Philippine Catholics fear silencing of 54 radio stations

Government has failed to renew church's license application to run a nationwide network of broadcasters
Philippine Catholics fear silencing of 54 radio stations

At least 54 radio stations under the country's Catholic Media Network will be affected by the government's failure to renew its operating license application before the last one expired on Aug. 7. (Photo by Mark Saludes)

The Philippines House of Representatives has failed to renew the license of the Catholic Bishops' Conference of the Philippines (CBCP) to operate dozens of radio stations across the country.

An application to renew the license was lodged in January as the previous one expired on Aug. 7.  The application, which sought the extension of the license, or franchise, for another 25 years, remains stuck at the committee level of the Lower House of Congress.

Philippine law requires radio and television networks to have a franchise, which is granted through legislation by Congress, to be able to operate.

The franchise granted to the CBCP was last renewed in 1992.

At least 54 radio stations under the country's Catholic Media Network (CMN) will be affected by the failure of the renewal of the franchise this year.

The CMN-affiliated radio stations' broadcasts reach 11 regions and 35 provinces of the country. It is the largest broadcaster in the Philippines in terms of the total number of stations and transmitting power per station.

Radyo Veritas, a radio station operated by the Manila Archdiocese, has a separate franchise that was renewed during the previous administration.

Father Jerome Secillano, executive secretary of the public affairs committee of the bishops' conference, said he is not discounting politics as the reason for the failure of the franchise renewal, especially because Catholic Church leaders have been vocal in criticizing President Rodrigo Duterte.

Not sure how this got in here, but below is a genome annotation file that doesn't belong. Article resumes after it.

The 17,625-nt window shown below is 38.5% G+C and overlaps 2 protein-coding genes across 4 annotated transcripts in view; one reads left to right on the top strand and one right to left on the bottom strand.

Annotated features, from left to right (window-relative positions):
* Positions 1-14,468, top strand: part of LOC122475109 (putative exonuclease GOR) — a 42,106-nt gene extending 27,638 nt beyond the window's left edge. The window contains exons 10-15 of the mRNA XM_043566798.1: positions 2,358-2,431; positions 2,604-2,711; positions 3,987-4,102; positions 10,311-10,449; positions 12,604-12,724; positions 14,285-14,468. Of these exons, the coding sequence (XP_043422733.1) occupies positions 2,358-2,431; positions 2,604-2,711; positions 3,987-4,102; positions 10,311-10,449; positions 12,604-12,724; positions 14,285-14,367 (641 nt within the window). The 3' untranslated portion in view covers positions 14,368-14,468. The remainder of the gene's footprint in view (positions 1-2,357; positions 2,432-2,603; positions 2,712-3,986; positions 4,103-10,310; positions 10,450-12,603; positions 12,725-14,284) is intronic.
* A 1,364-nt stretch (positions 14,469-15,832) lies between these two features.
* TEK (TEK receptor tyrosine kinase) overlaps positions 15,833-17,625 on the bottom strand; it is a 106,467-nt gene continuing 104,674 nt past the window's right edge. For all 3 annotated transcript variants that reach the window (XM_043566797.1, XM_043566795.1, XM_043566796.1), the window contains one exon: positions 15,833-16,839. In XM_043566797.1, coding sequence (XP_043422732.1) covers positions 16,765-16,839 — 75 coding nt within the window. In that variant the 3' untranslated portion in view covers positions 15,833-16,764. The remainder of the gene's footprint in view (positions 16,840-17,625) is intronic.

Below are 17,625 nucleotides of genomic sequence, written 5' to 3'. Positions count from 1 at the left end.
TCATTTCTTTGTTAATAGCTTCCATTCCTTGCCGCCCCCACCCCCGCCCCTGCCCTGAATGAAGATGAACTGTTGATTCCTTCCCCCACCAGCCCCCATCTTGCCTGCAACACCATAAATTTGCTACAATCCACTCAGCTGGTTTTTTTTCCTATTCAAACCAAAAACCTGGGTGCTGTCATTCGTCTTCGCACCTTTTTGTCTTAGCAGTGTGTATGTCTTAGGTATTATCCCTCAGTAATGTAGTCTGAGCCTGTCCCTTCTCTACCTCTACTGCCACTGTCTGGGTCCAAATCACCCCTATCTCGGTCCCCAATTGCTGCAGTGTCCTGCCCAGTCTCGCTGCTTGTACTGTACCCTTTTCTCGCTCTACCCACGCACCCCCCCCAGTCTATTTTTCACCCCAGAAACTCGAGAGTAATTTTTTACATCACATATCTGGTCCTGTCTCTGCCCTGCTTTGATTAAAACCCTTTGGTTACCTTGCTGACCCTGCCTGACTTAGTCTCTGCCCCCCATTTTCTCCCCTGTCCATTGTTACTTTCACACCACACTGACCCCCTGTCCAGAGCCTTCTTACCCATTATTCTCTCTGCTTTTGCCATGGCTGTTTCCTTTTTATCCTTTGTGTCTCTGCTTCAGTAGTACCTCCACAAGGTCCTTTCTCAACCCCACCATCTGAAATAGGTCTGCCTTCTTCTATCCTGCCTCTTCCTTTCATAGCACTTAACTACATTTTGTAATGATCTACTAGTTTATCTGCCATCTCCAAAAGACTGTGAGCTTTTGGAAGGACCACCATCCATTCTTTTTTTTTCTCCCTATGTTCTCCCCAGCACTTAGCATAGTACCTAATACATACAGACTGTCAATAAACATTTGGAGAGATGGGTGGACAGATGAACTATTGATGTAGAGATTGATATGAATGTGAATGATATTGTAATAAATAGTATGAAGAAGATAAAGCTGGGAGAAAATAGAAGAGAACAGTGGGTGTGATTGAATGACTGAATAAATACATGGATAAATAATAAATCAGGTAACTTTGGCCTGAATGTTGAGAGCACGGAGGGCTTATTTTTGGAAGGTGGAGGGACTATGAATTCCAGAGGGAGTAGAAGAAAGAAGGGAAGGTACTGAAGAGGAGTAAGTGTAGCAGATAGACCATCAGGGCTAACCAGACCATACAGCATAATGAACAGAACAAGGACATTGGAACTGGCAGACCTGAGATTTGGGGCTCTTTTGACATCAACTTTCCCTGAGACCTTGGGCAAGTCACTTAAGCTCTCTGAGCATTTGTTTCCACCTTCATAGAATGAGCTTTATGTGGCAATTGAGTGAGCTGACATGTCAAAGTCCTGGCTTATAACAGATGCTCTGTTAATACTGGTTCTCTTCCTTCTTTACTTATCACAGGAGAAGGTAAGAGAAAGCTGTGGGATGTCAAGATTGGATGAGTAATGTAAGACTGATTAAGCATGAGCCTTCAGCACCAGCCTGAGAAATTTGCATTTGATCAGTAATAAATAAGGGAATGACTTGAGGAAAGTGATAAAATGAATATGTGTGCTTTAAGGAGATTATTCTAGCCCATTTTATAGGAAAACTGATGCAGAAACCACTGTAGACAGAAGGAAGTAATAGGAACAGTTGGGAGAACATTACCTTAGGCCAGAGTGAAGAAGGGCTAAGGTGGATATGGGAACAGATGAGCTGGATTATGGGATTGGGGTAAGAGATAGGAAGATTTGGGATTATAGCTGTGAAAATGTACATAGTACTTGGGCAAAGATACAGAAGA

"It's sad that politics could get in the way of our democratic processes," said the priest, adding that "it may be one reason why Congress didn't renew the franchise."

Father Secillano, however, said the real losers were the people who relied on the service.

"It's the voice of the people and our search for truth that's being undermined by Congress," said the priest.

Last week, Speaker Pantaleon Alvarez, an ally of Duterte in Congress, called the CBCP "thick faced" for criticizing the government.

Congressman Franz Alvarez, chairman of the House Committee on Legislative Franchises, said the inaction on the CBCP's application was due to the number of applications the legislative body had to attend to and it was "still awaiting hearing."

"The extension of the CBCP legislative franchise holds great significance for the CBCP as the official organization of the hierarchy of the Catholic Church in the Philippines," read the proposed legislation.

It noted that the bishops' conference is responsible for "the propagation of various apostolate, charity works, value formation and good governance and the promotion of good news of God through Catholic doctrines, good values and good virtues for the benefit and goodness of the Philippines as a nation."

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The bill added that by using radio and television, the Catholic bishops were able to bring to the Filipino people major news events including natural disasters, the so-called people power revolutions of 1986 and 2000, and the visit to the country of various church leaders.

Despite the non-renewal of its franchise, several Catholic radio stations continue to operate.

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